But the coolness she’s affecting evaporates when she goes into Jonathan’s office and finds Ava asleep. This isn’t a one-off — her entire bedroom has been relocated. On the far side of a bookshelf-cum-divider, Mira finds Jonathan’s bed. Jonathan and Ava share a room, nestled together in the same office Mira was always threatening to renovate. The realization is a gut punch. Mira asks permission to poke around upstairs; before peeking into the office, she didn’t bother. I basically hate Mira, but, man, oh man, is Jessica Chastain incredible at playing her. Since entering the house, she’s been variously uneasy, brazen, philosophical, and, now, timid. What did Mira think was going to happen? Perhaps that life would continue as it did when she was there, with a Mira-sized hole in their old routines. Instead, Jonathan and Ava’s world seems to have collapsed into the vacated space.
Mira moves to go home to her luxury condo on a nosebleed floor of Millenium Tower but can’t make it out the front door. She has another glass of wine and another; she unzips her knee-high boots. “Soon, there won’t be any trace of me here,” she says, knowing that every change is still a monument to her absence. But Mira can’t yield to the anguish of the moment. She pivots to the script that helps her make sense of the end of her long marriage. The Henningsen armchairs were just props in “the myth of the home”; the home was just a prop in the myth of the family. Now, she lives in a high-rise, impersonally furnished. By her logic, it’s a sad metaphor, but Mira claims she’s liberated. “There’s no place in the world that would make me feel secure,” she says. The liberation she feels is the freedom to stop searching for what doesn’t exist.
Listening to her talk, I was struck by how young she sounded, so it’s interesting that Jon accuses her of recycling bullshit she spouted in college. Mira wants to make peace with her own ennui, to quit the ceaseless work of figuring out what could make her happy. Jonathan thinks she’s diminishing what they had as a defense mechanism; she’s upset he’s pathologizing her insights.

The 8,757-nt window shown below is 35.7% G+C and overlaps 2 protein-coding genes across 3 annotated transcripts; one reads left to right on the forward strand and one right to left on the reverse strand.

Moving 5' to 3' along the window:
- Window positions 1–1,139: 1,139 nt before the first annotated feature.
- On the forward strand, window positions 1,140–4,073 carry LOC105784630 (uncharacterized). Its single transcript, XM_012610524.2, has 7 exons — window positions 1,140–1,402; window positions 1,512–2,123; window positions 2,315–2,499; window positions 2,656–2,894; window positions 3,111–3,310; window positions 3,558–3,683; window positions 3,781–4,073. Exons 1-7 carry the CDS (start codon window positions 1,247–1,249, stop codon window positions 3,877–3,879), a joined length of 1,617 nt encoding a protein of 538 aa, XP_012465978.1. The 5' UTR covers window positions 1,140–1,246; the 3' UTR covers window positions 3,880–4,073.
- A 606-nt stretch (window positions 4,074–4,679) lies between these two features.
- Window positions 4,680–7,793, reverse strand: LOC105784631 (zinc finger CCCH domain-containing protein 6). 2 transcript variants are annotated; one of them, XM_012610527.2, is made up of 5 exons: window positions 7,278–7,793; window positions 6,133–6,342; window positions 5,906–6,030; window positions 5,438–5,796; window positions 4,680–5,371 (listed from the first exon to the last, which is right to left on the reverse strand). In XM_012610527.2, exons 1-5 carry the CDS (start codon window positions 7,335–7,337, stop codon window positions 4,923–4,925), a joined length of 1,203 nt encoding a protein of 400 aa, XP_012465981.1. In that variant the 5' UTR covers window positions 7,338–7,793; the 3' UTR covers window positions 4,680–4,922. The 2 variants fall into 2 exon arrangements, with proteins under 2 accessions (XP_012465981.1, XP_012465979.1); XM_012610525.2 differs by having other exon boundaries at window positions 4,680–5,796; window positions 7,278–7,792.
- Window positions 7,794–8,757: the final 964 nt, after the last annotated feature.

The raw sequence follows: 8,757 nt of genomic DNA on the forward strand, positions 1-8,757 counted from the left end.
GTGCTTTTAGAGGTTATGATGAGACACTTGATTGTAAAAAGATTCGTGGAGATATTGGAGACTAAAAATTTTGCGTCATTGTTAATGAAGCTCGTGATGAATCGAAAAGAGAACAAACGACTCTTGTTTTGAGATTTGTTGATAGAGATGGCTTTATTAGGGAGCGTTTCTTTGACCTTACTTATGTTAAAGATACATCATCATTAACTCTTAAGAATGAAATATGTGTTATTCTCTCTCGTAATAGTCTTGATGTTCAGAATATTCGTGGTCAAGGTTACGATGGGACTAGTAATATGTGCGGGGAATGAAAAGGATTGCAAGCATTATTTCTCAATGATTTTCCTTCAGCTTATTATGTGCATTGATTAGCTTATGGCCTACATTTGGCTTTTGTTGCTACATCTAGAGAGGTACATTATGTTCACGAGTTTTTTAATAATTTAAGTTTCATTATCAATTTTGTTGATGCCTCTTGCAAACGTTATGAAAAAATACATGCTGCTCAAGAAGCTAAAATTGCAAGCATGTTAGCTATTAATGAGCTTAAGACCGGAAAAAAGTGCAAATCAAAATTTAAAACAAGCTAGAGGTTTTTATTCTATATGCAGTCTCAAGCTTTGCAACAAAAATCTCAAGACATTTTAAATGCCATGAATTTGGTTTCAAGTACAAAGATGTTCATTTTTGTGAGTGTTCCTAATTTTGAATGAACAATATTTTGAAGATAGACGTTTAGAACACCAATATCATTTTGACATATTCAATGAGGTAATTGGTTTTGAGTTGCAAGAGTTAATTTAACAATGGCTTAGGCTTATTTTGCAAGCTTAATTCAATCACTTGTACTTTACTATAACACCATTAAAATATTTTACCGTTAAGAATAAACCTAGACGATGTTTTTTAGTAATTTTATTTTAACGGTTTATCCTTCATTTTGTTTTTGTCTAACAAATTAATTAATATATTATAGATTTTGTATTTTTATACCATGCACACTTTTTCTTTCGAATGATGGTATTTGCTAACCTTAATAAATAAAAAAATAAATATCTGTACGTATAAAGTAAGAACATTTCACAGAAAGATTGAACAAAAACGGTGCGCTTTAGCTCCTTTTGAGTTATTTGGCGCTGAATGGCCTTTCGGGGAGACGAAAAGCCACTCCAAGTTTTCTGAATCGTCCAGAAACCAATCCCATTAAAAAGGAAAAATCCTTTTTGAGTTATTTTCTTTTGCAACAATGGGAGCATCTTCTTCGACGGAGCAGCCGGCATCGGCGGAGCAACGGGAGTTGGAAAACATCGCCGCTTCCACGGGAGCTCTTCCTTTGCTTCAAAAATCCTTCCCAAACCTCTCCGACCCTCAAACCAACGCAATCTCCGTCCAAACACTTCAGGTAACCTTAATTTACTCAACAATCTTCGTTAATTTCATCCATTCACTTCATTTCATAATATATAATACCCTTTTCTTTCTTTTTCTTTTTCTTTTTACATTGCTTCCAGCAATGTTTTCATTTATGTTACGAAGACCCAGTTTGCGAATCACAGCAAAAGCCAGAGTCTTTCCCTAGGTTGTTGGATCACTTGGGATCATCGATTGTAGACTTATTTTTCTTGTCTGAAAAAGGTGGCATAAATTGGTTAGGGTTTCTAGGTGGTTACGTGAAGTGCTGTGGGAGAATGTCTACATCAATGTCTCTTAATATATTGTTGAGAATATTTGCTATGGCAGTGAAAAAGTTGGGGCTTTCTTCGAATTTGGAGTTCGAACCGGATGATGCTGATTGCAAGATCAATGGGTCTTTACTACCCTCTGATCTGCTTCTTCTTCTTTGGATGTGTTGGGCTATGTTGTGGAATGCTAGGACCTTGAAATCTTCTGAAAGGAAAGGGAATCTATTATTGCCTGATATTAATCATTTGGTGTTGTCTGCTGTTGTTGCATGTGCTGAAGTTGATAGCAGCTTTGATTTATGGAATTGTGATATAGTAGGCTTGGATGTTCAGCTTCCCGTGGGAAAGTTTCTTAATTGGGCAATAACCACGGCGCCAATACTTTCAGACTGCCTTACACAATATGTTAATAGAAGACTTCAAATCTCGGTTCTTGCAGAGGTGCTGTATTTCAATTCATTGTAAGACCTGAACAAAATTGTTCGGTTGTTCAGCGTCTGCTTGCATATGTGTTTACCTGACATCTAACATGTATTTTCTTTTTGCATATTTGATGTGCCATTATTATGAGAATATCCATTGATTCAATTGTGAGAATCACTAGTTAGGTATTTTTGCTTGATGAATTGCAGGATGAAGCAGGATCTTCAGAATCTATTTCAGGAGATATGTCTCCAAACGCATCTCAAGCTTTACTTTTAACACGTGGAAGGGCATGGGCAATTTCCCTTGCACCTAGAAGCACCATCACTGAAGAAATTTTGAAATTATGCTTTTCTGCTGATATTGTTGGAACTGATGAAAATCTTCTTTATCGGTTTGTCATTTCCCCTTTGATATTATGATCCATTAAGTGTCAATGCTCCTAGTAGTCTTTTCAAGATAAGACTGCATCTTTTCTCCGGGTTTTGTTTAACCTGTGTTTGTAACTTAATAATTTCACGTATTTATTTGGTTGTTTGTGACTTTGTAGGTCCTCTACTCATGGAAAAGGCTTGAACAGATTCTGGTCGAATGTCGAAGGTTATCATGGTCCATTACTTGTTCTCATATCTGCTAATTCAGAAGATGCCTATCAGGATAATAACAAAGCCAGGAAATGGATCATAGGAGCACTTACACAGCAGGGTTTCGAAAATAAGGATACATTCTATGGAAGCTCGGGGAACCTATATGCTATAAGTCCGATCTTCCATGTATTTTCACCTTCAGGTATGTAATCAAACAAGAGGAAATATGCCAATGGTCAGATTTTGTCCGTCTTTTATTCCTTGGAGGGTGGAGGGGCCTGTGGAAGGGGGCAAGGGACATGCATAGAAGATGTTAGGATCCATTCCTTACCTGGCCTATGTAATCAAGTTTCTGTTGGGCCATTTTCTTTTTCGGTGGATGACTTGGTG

But when he brings up his own healing — seeing a therapist, writing morning pages — Mira actually yawns. Then she has the nerve to beg him to read the “morning papers” to her aloud. THIS LADY. This is how we come to learn Jonathan’s script, the story he tells about their breakup that assigns him some of the blame and, by extension, some of the agency. Jonathan wasn’t moral enough to please his father; his mother was too anxious for him to ever be himself. Mira was his “miracle,” but looking back, he sees he was never fully present. She was lonely. He’s not just the rubble. He made the wreckage, too. Mira comes over and kisses him. It doesn’t matter what’s the truth is; Jonathan’s story and her own interlock in a way that satisfies them both.
But Jon pumps the brakes as they round first base. Mira, fickle and demanding, needs to hear why. What follows is a slow, grim account of his life immediately after Mira left that’s unlike anything I’ve ever heard on television. One advantage of the series’s grazing plotlessness is that there’s no important action to get to, no rushing. The characters speak at length with excruciating exactitude. When Mira left, Jonathan wanted her to die. He wanted to die; he even wanted Ava to die for an agonizing instant so that Mira would suffer. Progress has been glacial. At first, he might push Mira from his thoughts for a few minutes, then a little longer and a little longer. He learned to live without his wife the way a person learns to hold their breath, numbing himself to the sensation of suffocation. If he sleeps with Mira now, the clock resets.